7 Variables of Choosing LLC vs S Corp
Once we have the answers to the five questions above, you and I will look at a few different variables to decide what works best for your business needs.
1. Business Purpose
The purpose of your new business venture plays a huge role in what structure works best for your needs.
A holding company, for example, should be set up as an LLC. Business ventures dealing with services or products often function better as a corporation.
In my personal experience, the last thing an entrepreneur in California wants is a mountain of paperwork. Limited liability is the way to go if paperwork is an issue.
There are a lot of formalities and forms the government requires of an S Corp that it does not require of an LLC.
There is a loophole for someone who doesn’t like paperwork, but wants to form an S Corp. You hire an experienced business attorney to handle the paperwork for you.
Technically, part of being a good business owner is knowing how to pass off some of the work to lighten your load.
You can contact a corporate attorney such as myself at firstname.lastname@example.org, get the business entity you want, and not have to deal with the paperwork.
To form an S Corp, your owners must live inside of the United States as legal citizens.
You also need to ask yourself whether the business is being managed by an owner or a company.
If managed by an owner, you need to form an S Corporation. If managed by a company, you must form an LLC.
Some business owners are drawn to LLC structure because it offers protection to co-owners. Technically, you can get this same protection as an S Corp.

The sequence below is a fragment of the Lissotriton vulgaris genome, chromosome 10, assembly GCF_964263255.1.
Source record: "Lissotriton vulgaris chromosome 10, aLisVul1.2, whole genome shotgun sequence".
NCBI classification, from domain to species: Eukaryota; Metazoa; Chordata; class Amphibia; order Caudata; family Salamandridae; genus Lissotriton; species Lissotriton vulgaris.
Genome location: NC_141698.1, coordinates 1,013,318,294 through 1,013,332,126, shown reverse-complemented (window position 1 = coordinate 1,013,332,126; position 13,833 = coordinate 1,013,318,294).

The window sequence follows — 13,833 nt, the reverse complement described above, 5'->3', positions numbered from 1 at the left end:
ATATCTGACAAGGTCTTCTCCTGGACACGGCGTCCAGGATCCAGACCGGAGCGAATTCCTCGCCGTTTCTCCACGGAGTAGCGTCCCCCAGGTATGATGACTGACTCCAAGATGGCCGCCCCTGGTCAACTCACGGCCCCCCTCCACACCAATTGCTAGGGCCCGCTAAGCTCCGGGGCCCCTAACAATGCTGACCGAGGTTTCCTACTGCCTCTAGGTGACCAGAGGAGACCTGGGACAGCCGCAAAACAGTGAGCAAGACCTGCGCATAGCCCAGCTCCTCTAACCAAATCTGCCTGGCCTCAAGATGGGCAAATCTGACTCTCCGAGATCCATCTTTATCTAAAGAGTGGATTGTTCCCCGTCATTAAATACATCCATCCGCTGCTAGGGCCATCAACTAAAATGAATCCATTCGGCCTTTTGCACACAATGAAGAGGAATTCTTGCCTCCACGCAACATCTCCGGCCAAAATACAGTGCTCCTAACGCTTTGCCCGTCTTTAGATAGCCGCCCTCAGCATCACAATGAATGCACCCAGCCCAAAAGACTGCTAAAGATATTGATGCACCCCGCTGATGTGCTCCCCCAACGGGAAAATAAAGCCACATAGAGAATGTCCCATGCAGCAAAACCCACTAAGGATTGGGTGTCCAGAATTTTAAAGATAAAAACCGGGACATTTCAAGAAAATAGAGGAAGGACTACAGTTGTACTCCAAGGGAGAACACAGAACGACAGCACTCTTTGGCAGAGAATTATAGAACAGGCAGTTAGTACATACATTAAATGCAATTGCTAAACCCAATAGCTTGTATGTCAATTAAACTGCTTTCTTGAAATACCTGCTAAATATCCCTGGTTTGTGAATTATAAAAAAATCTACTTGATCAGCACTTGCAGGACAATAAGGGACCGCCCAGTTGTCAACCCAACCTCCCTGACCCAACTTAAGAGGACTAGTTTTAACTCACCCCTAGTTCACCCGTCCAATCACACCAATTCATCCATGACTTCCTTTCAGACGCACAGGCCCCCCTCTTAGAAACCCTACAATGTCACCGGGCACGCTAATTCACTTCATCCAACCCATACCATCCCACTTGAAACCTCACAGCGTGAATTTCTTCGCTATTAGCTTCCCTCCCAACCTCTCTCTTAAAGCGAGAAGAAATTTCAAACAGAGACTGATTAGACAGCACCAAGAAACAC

So, it’s important not to give too much importance to this one benefit of an LLC.
If you are forming a business with professionals, you can’t form an LLC. They can only form a professional limited liability company.
So, if professionals are involved in your business it limits you to an S Corp by default.
6. Gain and Loss Allocation
In an S Corporation, you have the flexibility of different allocations. Meaning you can put in one percentage of money and take out another.
Under an LLC, your gain and loss allocation must be the same. So, if you put 10 percent in, you take a 10 percent loss as well.
While both S Corp and LLC will have to pay the minimum franchise tax fee, other aspects of taxation are a little different.
LLCs are required to pay income and self-employment taxes. S Corp shareholders pay income and payroll taxes.
The key difference being that self-employment tax. Companies expecting to distribute a lot of funds are better off forming as an S Corp for tax purposes.
If you take the answers to the five basic questions above and use them to look through these seven variables, it becomes much easier to decide on a business entity.
As you can see, there are certain aspects of your business that may force your hand one way or the other.
What To Do Next
At Mollaei Law, I have advised many aspiring entrepreneurs on ideal business structures and steps for incorporating or forming an LLC. Speaking to an experienced business attorney such as myself at email@example.com is a crucial step in the process.